What happens when you type google.com in your browser

What happens when you type google.com in your browser


Have you ever wondered what happens when you type "google.com" in your browser's address bar? It might seem like magic, but in reality, several intricate steps occur behind the scenes to make accessing a website possible. In this blog post, we will take a deep dive into the journey of your browser request and the various components involved in delivering the Google homepage to your screen. So, let's embark on this fascinating journey and demystify the inner workings of the web!


  1. DNS request: Translating domain names into IP addresses

  2. TCP/IP: Establishing a connection between client and server

  3. Firewall: Protecting against unauthorized access

  4. HTTPS/SSL: Ensuring secure data transmission

  5. Load-balancer: Distributing traffic across multiple servers

  6. Web server: Responding to client requests

  7. Application server: Processing dynamic content

  8. Database: Storing and retrieving information

  9. Conclusion: The complexity behind a simple request

Section 1: DNS Request - Translating domain names into IP addresses

When you type "google.com" in your browser, the first thing that happens is a DNS (Domain Name System) request. The DNS is like a phone book for the internet, translating domain names into their corresponding IP addresses. Your browser sends a request to a DNS resolver, which is typically provided by your internet service provider (ISP). The resolver then communicates with DNS servers to find the IP address associated with "google.com". Once the IP address is obtained, the browser can proceed to establish a connection.

Section 2: TCP/IP - Establishing a connection between client and server

After obtaining the IP address, your browser uses the TCP/IP (Transmission Control Protocol/Internet Protocol) to establish a connection with the web server hosting google.com. TCP ensures reliable transmission by breaking data into packets, while IP addresses the routing and delivery of these packets across the internet. Through a series of handshake messages, your browser and the web server establish a reliable and secure connection.

Section 3: Firewall - Protecting against unauthorized access

Once the connection is established, the browser's request passes through the firewall. A firewall acts as a barrier between your computer and the internet, monitoring and controlling incoming and outgoing network traffic. Its main function is to protect against unauthorized access and filter out malicious content. The firewall analyzes the request, checks it against a set of predefined rules, and decides whether to allow or block it based on security policies.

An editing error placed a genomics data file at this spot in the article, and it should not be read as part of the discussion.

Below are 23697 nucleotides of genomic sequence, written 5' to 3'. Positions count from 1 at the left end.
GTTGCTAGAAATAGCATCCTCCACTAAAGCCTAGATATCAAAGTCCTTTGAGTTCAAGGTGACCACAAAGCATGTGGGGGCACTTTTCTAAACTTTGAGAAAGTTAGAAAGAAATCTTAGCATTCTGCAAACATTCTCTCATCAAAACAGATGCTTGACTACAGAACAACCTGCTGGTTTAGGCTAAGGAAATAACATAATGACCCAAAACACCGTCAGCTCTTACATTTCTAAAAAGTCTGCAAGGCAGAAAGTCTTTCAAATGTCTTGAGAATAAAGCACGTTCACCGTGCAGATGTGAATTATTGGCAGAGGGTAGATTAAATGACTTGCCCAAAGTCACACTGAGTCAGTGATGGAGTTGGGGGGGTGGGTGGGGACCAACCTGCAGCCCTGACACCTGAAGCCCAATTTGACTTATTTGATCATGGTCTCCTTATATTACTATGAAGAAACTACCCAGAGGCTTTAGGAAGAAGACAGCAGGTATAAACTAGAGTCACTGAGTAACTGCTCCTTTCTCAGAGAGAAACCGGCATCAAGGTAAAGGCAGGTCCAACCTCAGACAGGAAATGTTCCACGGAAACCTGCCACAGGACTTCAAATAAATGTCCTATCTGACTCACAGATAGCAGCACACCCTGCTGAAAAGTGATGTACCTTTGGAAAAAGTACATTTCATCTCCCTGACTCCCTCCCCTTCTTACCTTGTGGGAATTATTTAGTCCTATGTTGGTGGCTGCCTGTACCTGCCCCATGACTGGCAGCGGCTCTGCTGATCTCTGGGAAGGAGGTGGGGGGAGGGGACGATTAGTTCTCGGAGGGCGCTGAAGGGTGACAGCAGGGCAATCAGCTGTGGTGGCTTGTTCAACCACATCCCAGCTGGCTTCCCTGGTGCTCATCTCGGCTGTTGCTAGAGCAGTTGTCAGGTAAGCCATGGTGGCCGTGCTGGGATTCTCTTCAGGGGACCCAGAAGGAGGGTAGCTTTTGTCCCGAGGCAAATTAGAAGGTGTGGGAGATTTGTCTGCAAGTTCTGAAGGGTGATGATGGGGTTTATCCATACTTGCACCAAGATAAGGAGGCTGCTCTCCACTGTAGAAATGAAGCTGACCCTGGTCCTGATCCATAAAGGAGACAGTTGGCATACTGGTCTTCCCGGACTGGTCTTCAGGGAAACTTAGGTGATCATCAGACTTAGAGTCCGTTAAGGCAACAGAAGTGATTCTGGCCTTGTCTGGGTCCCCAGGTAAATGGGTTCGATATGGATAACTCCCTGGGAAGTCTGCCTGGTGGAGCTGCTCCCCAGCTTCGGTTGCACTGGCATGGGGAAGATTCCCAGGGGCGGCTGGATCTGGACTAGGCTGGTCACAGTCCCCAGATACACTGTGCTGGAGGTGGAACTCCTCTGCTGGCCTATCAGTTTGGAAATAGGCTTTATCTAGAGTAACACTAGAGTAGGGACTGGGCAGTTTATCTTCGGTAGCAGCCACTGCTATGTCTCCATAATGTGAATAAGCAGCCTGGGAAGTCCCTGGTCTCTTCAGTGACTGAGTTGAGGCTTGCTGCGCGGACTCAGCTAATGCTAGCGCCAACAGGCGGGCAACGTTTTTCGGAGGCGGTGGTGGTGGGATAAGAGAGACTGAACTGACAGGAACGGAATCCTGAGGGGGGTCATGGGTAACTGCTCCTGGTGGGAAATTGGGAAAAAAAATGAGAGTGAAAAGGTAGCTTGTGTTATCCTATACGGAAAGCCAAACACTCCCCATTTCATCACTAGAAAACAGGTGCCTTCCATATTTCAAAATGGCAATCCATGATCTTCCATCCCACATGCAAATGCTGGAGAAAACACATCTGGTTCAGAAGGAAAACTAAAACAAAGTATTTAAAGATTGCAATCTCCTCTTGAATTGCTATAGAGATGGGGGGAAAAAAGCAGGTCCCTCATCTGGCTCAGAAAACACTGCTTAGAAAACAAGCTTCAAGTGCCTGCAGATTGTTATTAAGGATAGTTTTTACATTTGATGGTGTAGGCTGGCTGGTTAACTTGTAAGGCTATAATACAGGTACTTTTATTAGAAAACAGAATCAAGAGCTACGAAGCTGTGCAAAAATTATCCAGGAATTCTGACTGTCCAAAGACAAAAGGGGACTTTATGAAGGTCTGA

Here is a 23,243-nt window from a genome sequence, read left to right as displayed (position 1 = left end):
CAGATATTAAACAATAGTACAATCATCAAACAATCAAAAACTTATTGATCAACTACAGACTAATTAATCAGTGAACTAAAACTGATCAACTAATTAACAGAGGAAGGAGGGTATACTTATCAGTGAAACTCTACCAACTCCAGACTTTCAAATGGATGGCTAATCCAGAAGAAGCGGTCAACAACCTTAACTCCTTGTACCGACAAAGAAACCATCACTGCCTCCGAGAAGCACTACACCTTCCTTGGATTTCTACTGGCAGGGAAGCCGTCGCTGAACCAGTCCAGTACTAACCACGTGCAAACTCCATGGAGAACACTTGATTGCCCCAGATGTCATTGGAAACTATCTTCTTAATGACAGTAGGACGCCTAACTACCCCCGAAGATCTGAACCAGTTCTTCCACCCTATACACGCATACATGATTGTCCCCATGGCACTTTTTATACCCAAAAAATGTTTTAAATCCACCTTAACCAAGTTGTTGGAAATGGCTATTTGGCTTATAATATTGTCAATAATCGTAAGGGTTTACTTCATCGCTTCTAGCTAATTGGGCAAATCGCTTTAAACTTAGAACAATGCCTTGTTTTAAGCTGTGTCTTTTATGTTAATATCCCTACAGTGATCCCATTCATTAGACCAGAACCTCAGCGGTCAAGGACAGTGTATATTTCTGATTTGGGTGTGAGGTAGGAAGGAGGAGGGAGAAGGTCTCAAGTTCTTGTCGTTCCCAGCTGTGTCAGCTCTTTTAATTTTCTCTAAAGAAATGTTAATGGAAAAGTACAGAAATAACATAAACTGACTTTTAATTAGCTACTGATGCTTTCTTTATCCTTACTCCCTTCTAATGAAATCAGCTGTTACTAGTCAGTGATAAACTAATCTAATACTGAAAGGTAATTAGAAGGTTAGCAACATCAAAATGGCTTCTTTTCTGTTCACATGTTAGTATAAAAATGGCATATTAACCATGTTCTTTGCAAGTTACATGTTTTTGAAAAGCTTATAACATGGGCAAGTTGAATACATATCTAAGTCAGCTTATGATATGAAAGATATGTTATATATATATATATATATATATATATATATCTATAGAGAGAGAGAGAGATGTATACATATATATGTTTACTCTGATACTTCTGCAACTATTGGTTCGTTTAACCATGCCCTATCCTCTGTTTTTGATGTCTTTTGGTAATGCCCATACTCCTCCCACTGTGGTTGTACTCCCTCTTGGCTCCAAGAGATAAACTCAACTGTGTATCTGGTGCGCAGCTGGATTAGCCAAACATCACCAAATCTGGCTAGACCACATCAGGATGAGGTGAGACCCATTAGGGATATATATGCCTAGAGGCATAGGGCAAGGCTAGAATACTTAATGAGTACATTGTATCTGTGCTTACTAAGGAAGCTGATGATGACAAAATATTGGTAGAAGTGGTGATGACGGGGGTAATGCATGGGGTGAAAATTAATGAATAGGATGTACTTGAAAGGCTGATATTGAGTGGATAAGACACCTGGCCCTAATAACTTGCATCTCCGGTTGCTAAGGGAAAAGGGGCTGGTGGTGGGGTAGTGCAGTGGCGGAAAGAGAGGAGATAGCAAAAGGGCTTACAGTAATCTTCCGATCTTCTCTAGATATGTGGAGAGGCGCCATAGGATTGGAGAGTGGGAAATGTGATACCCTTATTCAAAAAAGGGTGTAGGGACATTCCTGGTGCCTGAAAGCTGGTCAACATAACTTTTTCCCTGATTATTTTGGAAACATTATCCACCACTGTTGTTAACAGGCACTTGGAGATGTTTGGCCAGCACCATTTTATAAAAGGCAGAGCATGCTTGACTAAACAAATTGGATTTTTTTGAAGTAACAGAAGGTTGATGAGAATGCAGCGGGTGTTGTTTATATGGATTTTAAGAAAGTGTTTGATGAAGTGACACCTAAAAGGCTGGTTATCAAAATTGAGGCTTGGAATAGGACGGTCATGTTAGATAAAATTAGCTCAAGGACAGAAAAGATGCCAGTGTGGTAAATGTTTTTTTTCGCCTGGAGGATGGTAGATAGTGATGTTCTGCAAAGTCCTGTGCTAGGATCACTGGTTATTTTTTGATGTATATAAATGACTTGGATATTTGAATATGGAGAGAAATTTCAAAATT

Section 4: HTTPS/SSL - Ensuring secure data transmission

In an era of increased cybersecurity threats, securing data transmission is of utmost importance. To protect your communication with google.com, your browser uses HTTPS (Hypertext Transfer Protocol Secure) with SSL (Secure Sockets Layer) encryption. This ensures that the information you send and receive is encrypted, making it difficult for anyone to intercept or manipulate the data. The SSL certificate allows the browser to verify the authenticity of the web server, providing an additional layer of security.

Section 5: Load-balancer - Distributing traffic across multiple servers

To handle a massive amount of requests efficiently, large-scale websites like Google employ load-balancers. A load-balancer distributes incoming traffic across multiple servers, ensuring optimal performance and avoiding overloading any single server. It uses various algorithms to determine the best server to route each request to, considering factors like server capacity, response times, and current workload.

Section 6: Web Server - Responding to client requests

The web server is the backbone of a website, responsible for handling client requests and serving web pages. Upon receiving your request, the web server fetches the relevant files (HTML, CSS, JavaScript, etc.) and sends them back to your browser as a response. It also executes any server-side scripting languages, such as PHP or Python, enabling dynamic content generation.

Section 7: Application Server - Processing dynamic content

In websites with complex functionality or dynamic content, an application server comes into play. It processes the business logic, database interactions, and other dynamic elements of the web application. The application server generates the content required for a specific request and relays it back to the web server. This division of labor allows for scalability, as multiple web servers can communicate with a single application server.

Section 8: Database - Storing and retrieving information

Behind the scenes, web applications often rely on databases to store and retrieve information. When you search on Google or access your Gmail, your request may involve retrieving data from a vast amount of stored information. Databases manage the storage and organization of data, allowing for efficient retrieval based on specific queries.


Next time you type "google.com" in your browser, you'll have a better understanding of the complex journey your request takes. From DNS resolution to TCP/IP connection establishment, firewall protection, secure data transmission, load-balancing, web server response, application server processing, and database retrieval, various components come together to deliver the Google homepage to your screen. The seemingly simple act of typing a URL initiates a symphony of interdependent processes, making the internet an interconnected marvel of modern technology.